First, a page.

Of course there is a down-side! Loading foreign executable code into the server compromises its integrity. Poorly written extensions can seriously impact server performance and in the worst-case even crash a server process. The other significant concern is the multi-threaded environment of most servers. Extensions must be carefully constructed so as not to impact the granularity of processing in a server and to be thread-safe, not creating circumstances where processing corruption or deadlock occurs.
WASD provides an environment for executing ISAPI based extensions. Unlike classic ISAPI the DLLs are not loaded into server space but into autonomous processes, in much the same way as CGIplus scripts are handled (3. CGIplus). This still offers significantly improved performance through the persistance of the ISAPI extension between requests. Measurements show a potential five-fold, to in excess of ten-fold increase in throughput compared to an equivalent CGI script! This is comparable to reported performance differences between the two environments in the Microsoft IIS environment.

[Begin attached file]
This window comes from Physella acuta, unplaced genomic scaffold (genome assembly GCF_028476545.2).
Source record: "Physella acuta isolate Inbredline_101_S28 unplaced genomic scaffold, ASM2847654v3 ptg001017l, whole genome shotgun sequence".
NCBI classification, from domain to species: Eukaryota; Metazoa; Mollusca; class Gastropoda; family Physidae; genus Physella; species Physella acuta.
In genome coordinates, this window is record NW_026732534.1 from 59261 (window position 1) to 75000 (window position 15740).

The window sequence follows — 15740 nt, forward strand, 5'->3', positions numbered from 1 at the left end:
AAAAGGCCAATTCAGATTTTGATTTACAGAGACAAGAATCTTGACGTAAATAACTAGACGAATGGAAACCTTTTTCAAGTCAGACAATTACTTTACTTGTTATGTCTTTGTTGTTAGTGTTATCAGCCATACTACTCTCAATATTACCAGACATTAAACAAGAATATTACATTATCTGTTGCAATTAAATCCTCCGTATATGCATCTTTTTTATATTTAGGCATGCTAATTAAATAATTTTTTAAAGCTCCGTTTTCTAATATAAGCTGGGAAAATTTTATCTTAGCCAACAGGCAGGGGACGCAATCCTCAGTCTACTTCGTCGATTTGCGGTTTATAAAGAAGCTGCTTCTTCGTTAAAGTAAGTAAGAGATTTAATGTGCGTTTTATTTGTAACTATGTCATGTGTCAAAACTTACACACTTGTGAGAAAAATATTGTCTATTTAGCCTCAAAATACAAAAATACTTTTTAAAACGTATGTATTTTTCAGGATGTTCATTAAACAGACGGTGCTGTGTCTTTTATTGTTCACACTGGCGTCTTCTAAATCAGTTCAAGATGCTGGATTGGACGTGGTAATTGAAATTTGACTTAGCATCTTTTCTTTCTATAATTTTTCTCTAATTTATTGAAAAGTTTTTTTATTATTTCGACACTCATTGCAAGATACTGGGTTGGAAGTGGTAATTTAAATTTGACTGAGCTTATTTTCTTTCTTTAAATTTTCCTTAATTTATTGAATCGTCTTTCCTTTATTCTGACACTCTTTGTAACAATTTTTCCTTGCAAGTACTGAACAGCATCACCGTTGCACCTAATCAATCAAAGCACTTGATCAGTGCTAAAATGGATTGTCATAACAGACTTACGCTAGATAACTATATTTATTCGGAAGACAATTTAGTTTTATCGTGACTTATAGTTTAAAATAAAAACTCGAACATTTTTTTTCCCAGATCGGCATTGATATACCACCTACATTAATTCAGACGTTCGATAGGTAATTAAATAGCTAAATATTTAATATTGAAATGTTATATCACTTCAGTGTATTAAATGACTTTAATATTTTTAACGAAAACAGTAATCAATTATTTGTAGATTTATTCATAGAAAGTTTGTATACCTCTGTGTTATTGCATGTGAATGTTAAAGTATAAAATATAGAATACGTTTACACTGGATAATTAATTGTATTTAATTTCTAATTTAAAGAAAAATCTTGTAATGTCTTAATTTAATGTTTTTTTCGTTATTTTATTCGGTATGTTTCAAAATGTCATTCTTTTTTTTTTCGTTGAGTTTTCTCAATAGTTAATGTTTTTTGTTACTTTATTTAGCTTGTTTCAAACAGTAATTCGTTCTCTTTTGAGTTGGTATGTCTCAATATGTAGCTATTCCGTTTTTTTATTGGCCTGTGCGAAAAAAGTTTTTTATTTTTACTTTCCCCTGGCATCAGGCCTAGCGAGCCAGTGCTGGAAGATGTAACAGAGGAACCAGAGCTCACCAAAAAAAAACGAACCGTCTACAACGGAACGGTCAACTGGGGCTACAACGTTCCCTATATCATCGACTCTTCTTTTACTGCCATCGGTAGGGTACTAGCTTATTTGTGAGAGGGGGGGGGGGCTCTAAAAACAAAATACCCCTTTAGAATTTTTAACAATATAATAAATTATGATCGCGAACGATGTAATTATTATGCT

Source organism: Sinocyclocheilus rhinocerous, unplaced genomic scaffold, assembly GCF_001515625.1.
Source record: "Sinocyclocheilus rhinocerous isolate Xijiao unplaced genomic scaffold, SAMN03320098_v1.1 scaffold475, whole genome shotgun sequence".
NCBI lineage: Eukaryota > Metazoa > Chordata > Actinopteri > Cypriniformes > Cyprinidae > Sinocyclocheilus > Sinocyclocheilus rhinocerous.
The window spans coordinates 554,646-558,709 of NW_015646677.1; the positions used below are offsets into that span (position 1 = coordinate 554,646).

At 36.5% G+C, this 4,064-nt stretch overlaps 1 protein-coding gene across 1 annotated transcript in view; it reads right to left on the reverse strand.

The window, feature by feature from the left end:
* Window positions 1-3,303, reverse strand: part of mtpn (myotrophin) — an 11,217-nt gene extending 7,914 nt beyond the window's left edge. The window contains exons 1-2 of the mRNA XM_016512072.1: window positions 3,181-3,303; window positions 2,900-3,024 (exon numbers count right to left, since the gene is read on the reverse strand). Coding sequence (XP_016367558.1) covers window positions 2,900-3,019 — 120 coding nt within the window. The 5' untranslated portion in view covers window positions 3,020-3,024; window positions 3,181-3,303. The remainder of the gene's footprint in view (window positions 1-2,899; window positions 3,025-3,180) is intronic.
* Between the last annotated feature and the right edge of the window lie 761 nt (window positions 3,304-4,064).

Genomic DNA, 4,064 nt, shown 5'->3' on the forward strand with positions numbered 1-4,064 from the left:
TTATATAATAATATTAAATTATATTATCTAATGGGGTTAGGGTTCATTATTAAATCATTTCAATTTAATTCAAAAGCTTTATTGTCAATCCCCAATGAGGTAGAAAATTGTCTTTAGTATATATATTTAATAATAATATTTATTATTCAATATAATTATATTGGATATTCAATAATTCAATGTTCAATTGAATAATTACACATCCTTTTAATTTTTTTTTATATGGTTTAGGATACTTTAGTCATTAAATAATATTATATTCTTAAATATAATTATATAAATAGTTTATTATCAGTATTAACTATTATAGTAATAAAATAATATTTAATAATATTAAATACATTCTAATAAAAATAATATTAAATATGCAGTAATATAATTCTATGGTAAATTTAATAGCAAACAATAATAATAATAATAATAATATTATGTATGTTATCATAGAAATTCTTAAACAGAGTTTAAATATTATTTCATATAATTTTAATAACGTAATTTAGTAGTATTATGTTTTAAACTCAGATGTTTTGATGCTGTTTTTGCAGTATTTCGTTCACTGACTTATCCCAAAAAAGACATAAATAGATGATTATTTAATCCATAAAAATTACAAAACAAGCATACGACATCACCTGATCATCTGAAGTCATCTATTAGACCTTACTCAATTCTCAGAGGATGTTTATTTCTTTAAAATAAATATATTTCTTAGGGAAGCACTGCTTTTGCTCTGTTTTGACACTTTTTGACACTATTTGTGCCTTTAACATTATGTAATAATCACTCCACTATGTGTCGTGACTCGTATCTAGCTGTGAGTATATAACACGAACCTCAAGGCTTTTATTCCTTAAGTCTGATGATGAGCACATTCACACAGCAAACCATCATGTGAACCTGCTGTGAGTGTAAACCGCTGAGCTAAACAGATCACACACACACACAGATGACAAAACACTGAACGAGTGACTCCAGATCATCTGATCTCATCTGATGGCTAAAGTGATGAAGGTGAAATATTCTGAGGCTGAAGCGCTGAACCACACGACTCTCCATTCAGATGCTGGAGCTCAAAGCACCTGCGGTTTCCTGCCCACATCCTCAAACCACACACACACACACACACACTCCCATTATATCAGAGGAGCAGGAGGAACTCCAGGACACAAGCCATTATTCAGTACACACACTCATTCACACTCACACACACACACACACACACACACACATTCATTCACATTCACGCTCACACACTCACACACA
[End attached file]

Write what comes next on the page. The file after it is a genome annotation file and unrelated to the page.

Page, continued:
While the script process context does add more overhead than if the DLL was loaded directly into the server process space, it does have two significant advantages.
WASD implements the ISAPI environment as an instance of its CGIplus environment. CGIplus shares two significant characteristics with ISAPI, persistance and a CGI-like environment. This allows a simple CGIplus wrapper script to be used to load and interface with the ISAPI DLL. After being loaded the ISAPI-compliant code cannot tell the difference between the WASD environment and any other vanilla ISAPI one!
This wrapper is known as CGIsapi (pronounced see-gee-eye-sap-ee).
Wrapping another layer does introduce overhead not present in the native CGIplus itself, however measurements indicate in the real world (tm) performance of the two is quite comparable. See Server Performance in WASD Features for further information. The advantage of ISAPI over CGIplus is not performance but the fact it's a well documented interface. Writing a script to that specification may be an easier option, particularly for sites with a mixture or history of different Web servers, than learning the CGIplus interface (simple as CGIplus is).
This section is by-no-means a tutorial on how to write for ISAPI.
First, get a book on ISAPI. Second, ignore most of it! Generally these tomes concentrate on the Microsoft environment. Still, information on the basic behaviour of ISAPI extensions and the Internet Server API is valuable. Other resources are available at no cost from the Microsoft and Process Software Corporation sites.